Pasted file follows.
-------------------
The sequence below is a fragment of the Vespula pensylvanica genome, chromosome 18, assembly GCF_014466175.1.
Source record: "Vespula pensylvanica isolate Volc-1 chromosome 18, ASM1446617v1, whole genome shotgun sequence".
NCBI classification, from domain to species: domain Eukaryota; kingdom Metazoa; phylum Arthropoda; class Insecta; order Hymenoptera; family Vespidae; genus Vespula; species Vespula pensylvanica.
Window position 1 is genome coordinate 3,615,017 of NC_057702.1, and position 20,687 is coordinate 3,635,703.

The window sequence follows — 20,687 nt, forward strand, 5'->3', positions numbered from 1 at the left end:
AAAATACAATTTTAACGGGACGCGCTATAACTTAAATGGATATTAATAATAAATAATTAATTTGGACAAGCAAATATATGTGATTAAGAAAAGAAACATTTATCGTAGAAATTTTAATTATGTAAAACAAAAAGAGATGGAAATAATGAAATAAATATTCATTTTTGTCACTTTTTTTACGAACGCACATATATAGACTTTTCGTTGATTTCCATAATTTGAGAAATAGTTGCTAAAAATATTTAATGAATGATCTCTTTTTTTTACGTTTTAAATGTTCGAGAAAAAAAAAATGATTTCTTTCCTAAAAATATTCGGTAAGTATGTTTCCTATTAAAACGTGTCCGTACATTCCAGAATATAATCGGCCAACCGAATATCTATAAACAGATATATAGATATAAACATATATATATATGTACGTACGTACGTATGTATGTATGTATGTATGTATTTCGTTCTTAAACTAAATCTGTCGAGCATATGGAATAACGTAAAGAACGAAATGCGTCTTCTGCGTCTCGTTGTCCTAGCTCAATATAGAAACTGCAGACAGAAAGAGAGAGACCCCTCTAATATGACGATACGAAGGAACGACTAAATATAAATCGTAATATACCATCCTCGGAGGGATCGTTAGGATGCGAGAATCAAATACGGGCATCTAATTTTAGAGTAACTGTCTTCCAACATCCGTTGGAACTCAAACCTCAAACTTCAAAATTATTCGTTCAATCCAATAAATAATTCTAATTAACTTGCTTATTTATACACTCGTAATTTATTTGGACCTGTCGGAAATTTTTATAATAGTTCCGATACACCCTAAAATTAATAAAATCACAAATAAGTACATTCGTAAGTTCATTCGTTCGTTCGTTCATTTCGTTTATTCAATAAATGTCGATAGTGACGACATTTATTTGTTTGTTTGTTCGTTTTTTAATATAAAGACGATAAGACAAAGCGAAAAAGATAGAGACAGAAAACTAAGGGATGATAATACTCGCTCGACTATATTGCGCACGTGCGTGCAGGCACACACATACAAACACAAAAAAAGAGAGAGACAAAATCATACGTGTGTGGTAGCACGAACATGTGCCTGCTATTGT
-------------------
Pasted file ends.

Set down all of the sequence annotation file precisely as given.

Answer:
The sequence below is a fragment of the Vespula pensylvanica genome, chromosome 18, assembly GCF_014466175.1.
Source record: "Vespula pensylvanica isolate Volc-1 chromosome 18, ASM1446617v1, whole genome shotgun sequence".
NCBI classification, from domain to species: domain Eukaryota; kingdom Metazoa; phylum Arthropoda; class Insecta; order Hymenoptera; family Vespidae; genus Vespula; species Vespula pensylvanica.
Window position 1 is genome coordinate 3,615,017 of NC_057702.1, and position 20,687 is coordinate 3,635,703.

The window sequence follows — 20,687 nt, forward strand, 5'->3', positions numbered from 1 at the left end:
AAAATACAATTTTAACGGGACGCGCTATAACTTAAATGGATATTAATAATAAATAATTAATTTGGACAAGCAAATATATGTGATTAAGAAAAGAAACATTTATCGTAGAAATTTTAATTATGTAAAACAAAAAGAGATGGAAATAATGAAATAAATATTCATTTTTGTCACTTTTTTTACGAACGCACATATATAGACTTTTCGTTGATTTCCATAATTTGAGAAATAGTTGCTAAAAATATTTAATGAATGATCTCTTTTTTTTACGTTTTAAATGTTCGAGAAAAAAAAAATGATTTCTTTCCTAAAAATATTCGGTAAGTATGTTTCCTATTAAAACGTGTCCGTACATTCCAGAATATAATCGGCCAACCGAATATCTATAAACAGATATATAGATATAAACATATATATATATGTACGTACGTACGTATGTATGTATGTATGTATGTATTTCGTTCTTAAACTAAATCTGTCGAGCATATGGAATAACGTAAAGAACGAAATGCGTCTTCTGCGTCTCGTTGTCCTAGCTCAATATAGAAACTGCAGACAGAAAGAGAGAGACCCCTCTAATATGACGATACGAAGGAACGACTAAATATAAATCGTAATATACCATCCTCGGAGGGATCGTTAGGATGCGAGAATCAAATACGGGCATCTAATTTTAGAGTAACTGTCTTCCAACATCCGTTGGAACTCAAACCTCAAACTTCAAAATTATTCGTTCAATCCAATAAATAATTCTAATTAACTTGCTTATTTATACACTCGTAATTTATTTGGACCTGTCGGAAATTTTTATAATAGTTCCGATACACCCTAAAATTAATAAAATCACAAATAAGTACATTCGTAAGTTCATTCGTTCGTTCGTTCATTTCGTTTATTCAATAAATGTCGATAGTGACGACATTTATTTGTTTGTTTGTTCGTTTTTTAATATAAAGACGATAAGACAAAGCGAAAAAGATAGAGACAGAAAACTAAGGGATGATAATACTCGCTCGACTATATTGCGCACGTGCGTGCAGGCACACACATACAAACACAAAAAAAGAGAGAGACAAAATCATACGTGTGTGGTAGCACGAACATGTGCCTGCTATTGT